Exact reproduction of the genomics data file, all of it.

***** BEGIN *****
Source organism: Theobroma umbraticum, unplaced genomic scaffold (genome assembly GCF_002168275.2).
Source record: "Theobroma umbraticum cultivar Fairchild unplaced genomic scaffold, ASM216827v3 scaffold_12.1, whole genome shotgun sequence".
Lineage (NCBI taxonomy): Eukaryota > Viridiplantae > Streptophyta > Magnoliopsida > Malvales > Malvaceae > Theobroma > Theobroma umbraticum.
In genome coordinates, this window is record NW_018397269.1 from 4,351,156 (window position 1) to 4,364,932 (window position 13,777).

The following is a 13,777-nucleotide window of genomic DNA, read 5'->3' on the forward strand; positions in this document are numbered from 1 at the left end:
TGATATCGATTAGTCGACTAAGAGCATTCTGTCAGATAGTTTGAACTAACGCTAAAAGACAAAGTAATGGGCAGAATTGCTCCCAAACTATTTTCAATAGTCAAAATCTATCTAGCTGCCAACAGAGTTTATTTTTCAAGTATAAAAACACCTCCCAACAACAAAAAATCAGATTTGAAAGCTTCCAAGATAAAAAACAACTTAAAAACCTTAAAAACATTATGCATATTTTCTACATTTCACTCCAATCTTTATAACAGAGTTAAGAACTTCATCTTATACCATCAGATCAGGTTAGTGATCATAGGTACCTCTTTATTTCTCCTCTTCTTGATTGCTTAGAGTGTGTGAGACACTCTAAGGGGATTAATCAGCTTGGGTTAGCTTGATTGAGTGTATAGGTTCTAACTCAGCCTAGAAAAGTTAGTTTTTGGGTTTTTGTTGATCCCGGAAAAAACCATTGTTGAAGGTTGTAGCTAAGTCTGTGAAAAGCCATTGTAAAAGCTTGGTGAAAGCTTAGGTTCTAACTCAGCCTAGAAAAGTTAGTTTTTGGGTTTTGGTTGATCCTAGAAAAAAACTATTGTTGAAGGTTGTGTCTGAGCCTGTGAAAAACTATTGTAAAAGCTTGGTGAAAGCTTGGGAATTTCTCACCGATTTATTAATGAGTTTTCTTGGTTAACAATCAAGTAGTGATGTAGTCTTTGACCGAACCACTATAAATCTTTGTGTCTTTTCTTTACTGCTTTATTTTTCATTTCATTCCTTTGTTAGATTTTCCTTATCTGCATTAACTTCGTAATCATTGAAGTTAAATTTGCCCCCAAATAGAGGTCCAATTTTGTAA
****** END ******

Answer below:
Source organism: Theobroma umbraticum, unplaced genomic scaffold (genome assembly GCF_002168275.2).
Source record: "Theobroma umbraticum cultivar Fairchild unplaced genomic scaffold, ASM216827v3 scaffold_12.1, whole genome shotgun sequence".
Lineage (NCBI taxonomy): Eukaryota > Viridiplantae > Streptophyta > Magnoliopsida > Malvales > Malvaceae > Theobroma > Theobroma umbraticum.
In genome coordinates, this window is record NW_018397269.1 from 4,351,156 (window position 1) to 4,364,932 (window position 13,777).

The following is a 13,777-nucleotide window of genomic DNA, read 5'->3' on the forward strand; positions in this document are numbered from 1 at the left end:
TGATATCGATTAGTCGACTAAGAGCATTCTGTCAGATAGTTTGAACTAACGCTAAAAGACAAAGTAATGGGCAGAATTGCTCCCAAACTATTTTCAATAGTCAAAATCTATCTAGCTGCCAACAGAGTTTATTTTTCAAGTATAAAAACACCTCCCAACAACAAAAAATCAGATTTGAAAGCTTCCAAGATAAAAAACAACTTAAAAACCTTAAAAACATTATGCATATTTTCTACATTTCACTCCAATCTTTATAACAGAGTTAAGAACTTCATCTTATACCATCAGATCAGGTTAGTGATCATAGGTACCTCTTTATTTCTCCTCTTCTTGATTGCTTAGAGTGTGTGAGACACTCTAAGGGGATTAATCAGCTTGGGTTAGCTTGATTGAGTGTATAGGTTCTAACTCAGCCTAGAAAAGTTAGTTTTTGGGTTTTTGTTGATCCCGGAAAAAACCATTGTTGAAGGTTGTAGCTAAGTCTGTGAAAAGCCATTGTAAAAGCTTGGTGAAAGCTTAGGTTCTAACTCAGCCTAGAAAAGTTAGTTTTTGGGTTTTGGTTGATCCTAGAAAAAAACTATTGTTGAAGGTTGTGTCTGAGCCTGTGAAAAACTATTGTAAAAGCTTGGTGAAAGCTTGGGAATTTCTCACCGATTTATTAATGAGTTTTCTTGGTTAACAATCAAGTAGTGATGTAGTCTTTGACCGAACCACTATAAATCTTTGTGTCTTTTCTTTACTGCTTTATTTTTCATTTCATTCCTTTGTTAGATTTTCCTTATCTGCATTAACTTCGTAATCATTGAAGTTAAATTTGCCCCCAAATAGAGGTCCAATTTTGTAA